I’ve written about the occasions to wear cufflinks in the past and even discussed the different types of cufflinks to wear if you wish to stand out. In this post, I’m going to discuss the impression your cufflinks give people around you.
This post was triggered by a business networking event I attended, where I was able to distinguish, with high accuracy, the status of people in their line of work through observation. The behavior of those around as well as an individuals’ own bearings played a part in where I placed someone within my mental social hierarchy. However, closer observation of their dressing made me realize that amongst those wearing french cuffs, the style of their cufflinks factored in my assessment of their social standing. Here are my observations -
Let’s get started with the lowest rung in the business ladder. Some men (generally younger) at the event were wearing silk knots on their french cuffs. These are cufflinks made of yarn that normally have multiple colors and immediately upon seeing them, I placed this group of people into ‘The Intern’ category. An enthusiastic bunch but clearly there just for the experience and to rub shoulders with others. Why do I say this? Silk knots are the most affordable cufflinks you can get, and great at informal events or at the office on a regular basis, but at a business event, it clearly puts you lower on the social ladder. In fact, it may be better to wear a barrel cuff shirt instead of a french cuff with silk knots at a formal business event.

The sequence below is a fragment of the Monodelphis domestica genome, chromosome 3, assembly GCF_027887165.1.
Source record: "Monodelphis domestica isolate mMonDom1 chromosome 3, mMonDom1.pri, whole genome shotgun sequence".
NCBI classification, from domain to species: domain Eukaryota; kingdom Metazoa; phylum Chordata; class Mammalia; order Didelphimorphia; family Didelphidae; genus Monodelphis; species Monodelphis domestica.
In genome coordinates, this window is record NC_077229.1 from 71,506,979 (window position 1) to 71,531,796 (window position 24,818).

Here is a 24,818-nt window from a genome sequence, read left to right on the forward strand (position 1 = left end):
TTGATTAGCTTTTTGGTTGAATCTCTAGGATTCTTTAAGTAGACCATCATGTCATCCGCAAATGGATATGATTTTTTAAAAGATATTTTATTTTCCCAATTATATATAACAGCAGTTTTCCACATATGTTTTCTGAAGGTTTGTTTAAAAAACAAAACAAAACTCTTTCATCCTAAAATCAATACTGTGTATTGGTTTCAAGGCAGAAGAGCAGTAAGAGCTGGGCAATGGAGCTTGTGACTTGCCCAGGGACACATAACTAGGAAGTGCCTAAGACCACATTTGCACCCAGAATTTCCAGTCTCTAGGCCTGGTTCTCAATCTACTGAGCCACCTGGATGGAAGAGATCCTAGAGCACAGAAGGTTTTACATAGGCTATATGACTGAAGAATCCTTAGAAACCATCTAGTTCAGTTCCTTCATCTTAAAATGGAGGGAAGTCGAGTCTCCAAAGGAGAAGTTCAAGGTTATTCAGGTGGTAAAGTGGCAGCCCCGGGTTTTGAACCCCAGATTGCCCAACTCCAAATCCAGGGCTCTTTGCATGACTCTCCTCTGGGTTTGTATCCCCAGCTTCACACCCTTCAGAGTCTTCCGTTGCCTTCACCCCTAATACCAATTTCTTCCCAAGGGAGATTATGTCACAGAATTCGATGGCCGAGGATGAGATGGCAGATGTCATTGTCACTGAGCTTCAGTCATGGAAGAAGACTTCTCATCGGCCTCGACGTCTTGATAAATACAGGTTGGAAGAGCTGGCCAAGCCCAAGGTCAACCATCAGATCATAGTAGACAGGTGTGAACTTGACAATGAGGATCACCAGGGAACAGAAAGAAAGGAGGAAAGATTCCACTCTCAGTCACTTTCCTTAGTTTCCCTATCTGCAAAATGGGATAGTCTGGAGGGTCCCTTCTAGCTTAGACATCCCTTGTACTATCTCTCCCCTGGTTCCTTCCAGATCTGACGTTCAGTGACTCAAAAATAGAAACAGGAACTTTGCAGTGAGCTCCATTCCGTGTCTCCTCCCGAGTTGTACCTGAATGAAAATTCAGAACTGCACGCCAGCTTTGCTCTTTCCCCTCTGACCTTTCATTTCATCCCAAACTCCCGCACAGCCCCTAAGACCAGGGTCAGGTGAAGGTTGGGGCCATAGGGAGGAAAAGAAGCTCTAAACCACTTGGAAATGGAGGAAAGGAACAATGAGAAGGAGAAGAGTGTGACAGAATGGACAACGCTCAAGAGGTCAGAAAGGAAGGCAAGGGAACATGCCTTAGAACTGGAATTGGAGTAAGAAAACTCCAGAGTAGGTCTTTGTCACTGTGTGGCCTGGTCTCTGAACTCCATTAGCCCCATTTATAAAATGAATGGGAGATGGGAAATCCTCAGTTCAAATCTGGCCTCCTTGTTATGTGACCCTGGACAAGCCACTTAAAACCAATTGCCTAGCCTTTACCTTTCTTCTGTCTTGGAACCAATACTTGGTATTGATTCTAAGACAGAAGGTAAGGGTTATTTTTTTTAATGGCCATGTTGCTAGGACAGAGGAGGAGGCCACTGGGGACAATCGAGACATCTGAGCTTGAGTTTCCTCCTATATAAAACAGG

This is the group of people I talked with to start out, which I’m calling ‘The Executive’. These guys were wearing mainly metal cufflinks, with bullet-back or whale-back closures. These type of cufflinks normally have design on one end – with the other end being either bullet-shaped or shaped like a ‘whale-tail’ – both of which flip to make it easy to wear the cufflink. These cufflinks are definitely a class above silk knots and considered acceptable for a business event.
Within this group, I was able to further break it down into ‘Marketers’ and ‘Engineers’. Marketers wore slightly louder and unique cufflinks with more color (some even satirical), which worked as conversation starters and made them generally easier to approach. Generally, more contrasting cufflinks that made them stand out from the crowd. Engineers, on the other hand (and being one myself, I identify with this group), were more functional and understated with their cufflinks. They tended to wear cufflinks more complementary with their dressing.
Whenever I saw unique cufflinks that were understated, yet elegant, I tended to group the person into ‘The Boss’ category – by which I mean someone of status within their business with decision making powers. Handcrafted cufflinks can be like heirlooms – made from precious metals or pearls – and are usually a single piece with designs on both ends. This was the group of people you normally want to end up speaking to at such networking events – because they can get things moving much quicker than ‘The Executive’.
Of course, there were Executives who had unique cufflinks like A Boss at the event. There were even Interns with good fashion sense. What I mean is that cufflinks certainly were not my only (or main) indicator – but knowing how to dress for such an event and knowing how to look out for to find the right group of people to network with through subtle means such as their accessories can certainly be helpful. I found a video on types of cufflinks that I recommend watching.
Which type of cufflinks do you like to wear? Let us know in the comments if you agree with my assessment.
For the completely uninitiated, here’s a great WikiHow article on putting on cufflinks.